• Glenn Wilson
    82
    Dr. Greger: Consistent with recommendations from leading cancer and heart disease authorities, my recommended Daily Dozen includes at least three daily servings of whole grains, such as oats. Harvard University’s preeminent twin nutrition studies—the Nurses’ Health Study and the Health Professionals Follow-Up Study—have so far accumulated nearly three million person-years of data. A 2015 analysis found that people who eat more whole grains tend to live significantly longer lives independent of other measured dietary and lifestyle factors.

    A diet rich in whole grains, for example, may yield the same benefits as taking high blood pressure medications without the adverse side effects commonly associated with antihypertensive drugs, such as electrolyte disturbances in those taking diuretics; increased breast cancer risk for those taking calcium-channel blockers; lethargy and impotence for those on beta blockers; sudden, potentially life-threatening swelling for those taking ACE inhibitors; and an increased risk of serious fall injuries for apparently any class of these blood pressure drugs.

    Indeed, eating whole grains appears to reduce the risk of heart disease, type 2 diabetes, obesity, and stroke. Eating more whole grains could potentially save the lives of more than a million people around the world every year. Take note of the whole, however. While whole grains, such as oats, whole wheat, and brown rice, have been shown to reduce our risk of developing chronic disease, refined grains may actually increase risk.

    More at the NutritionFacts topic page: Oats.


    Less than 3% of Americans meet the daily recommended fiber intake, despite research suggesting high-fiber foods such as whole grains can affect the progression of coronary heart disease.

    Dr. Greger: Fiber continues to be singled out as a nutrient of public health concern. There is a fiber gap in America. These are the minimum recommended daily intakes of fiber for men and women at different age groups; this is how much we’re actually getting. We’re getting only about half the minimum, considered a public health concern for all Americans. Well, not all Americans. Less than 3% meet the recommended minimum, meaning less than 3% of all Americans eat enough plant-based foods–the only place fiber is found–though a nominal 0.1 is thrown in for the meat category, in case someone eats a corndog or nibbles on the garnish.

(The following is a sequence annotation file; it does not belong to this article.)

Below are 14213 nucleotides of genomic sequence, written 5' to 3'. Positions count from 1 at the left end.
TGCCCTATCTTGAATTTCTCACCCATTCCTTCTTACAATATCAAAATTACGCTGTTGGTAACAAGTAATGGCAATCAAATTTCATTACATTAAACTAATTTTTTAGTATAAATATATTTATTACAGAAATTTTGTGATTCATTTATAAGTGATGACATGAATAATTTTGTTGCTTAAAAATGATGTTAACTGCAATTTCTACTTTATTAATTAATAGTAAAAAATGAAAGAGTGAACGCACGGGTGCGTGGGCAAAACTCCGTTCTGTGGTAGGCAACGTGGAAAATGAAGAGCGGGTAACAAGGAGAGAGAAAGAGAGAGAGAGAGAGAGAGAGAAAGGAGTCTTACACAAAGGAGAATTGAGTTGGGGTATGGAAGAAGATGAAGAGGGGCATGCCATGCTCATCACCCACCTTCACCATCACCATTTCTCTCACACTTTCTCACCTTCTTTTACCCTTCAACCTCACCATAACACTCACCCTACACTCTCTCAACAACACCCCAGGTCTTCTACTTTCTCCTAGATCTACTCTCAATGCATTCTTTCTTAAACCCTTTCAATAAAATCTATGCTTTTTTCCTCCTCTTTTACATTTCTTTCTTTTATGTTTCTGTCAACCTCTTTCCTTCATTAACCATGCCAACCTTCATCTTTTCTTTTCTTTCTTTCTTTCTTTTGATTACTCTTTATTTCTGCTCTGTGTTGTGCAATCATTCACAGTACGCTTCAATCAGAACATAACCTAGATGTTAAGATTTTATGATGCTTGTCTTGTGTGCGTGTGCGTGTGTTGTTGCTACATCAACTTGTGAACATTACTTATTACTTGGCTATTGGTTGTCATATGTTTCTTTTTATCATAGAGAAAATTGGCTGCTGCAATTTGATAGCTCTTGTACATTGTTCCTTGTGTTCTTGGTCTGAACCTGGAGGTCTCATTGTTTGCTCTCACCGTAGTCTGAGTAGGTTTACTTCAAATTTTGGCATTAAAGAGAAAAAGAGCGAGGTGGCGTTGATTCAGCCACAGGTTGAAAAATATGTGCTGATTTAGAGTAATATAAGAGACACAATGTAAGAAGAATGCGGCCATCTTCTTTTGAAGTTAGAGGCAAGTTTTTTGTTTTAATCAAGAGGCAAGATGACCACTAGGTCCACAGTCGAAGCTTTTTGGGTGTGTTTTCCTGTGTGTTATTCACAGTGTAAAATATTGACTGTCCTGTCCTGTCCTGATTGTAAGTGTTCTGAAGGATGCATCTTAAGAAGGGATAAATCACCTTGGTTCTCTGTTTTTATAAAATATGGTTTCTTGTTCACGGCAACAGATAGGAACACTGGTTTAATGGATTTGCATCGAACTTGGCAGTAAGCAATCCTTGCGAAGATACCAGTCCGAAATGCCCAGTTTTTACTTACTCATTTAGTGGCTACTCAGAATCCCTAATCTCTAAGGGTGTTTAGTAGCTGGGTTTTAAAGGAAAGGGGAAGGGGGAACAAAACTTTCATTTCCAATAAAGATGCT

If even half of the adult population ate three more grams a day, like a quarter-cup of beans, or a bowl of oatmeal, we could save billions in medical costs–and that’s just for constipation. The consumption of plant foods, the consumption of fiber-containing foods, reduces risk for diabetes, heart disease, stroke, cancer, and obesity as well.

    The first to make this link between fiber intake and killer disease was probably Dr. Hugh Trowell many decades ago. He spent 30 years practicing medicine in Africa, and suspected it was their high consumption of corn, millet, sweet potatoes, greens, and beans that protected them from chronic disease. This got kind of twisted into the so-called fiber hypothesis, but he didn’t think it was the fiber itself, but the high-fiber foods that were so protective. There are hundreds of different things in whole grains besides fiber that can have beneficial effects. For example, yes, the fiber in oatmeal can lower our blood cholesterol levels so less gets stuck in our arteries, but there are anti-inflammatory and antioxidant phytonutrients in oats that can help prevent atherosclerotic buildup and then help maintain arterial function.

    Continue at NutritionFacts: Can Oatmeal Reverse Heart Disease?

    Maybe you prefer to read the transcript instead of watching this video? To see the full transcript or links to cited sources go to the link above, then scroll below the video and click on View Transcript or Sources Cited.

    More in the category Health and Medical.

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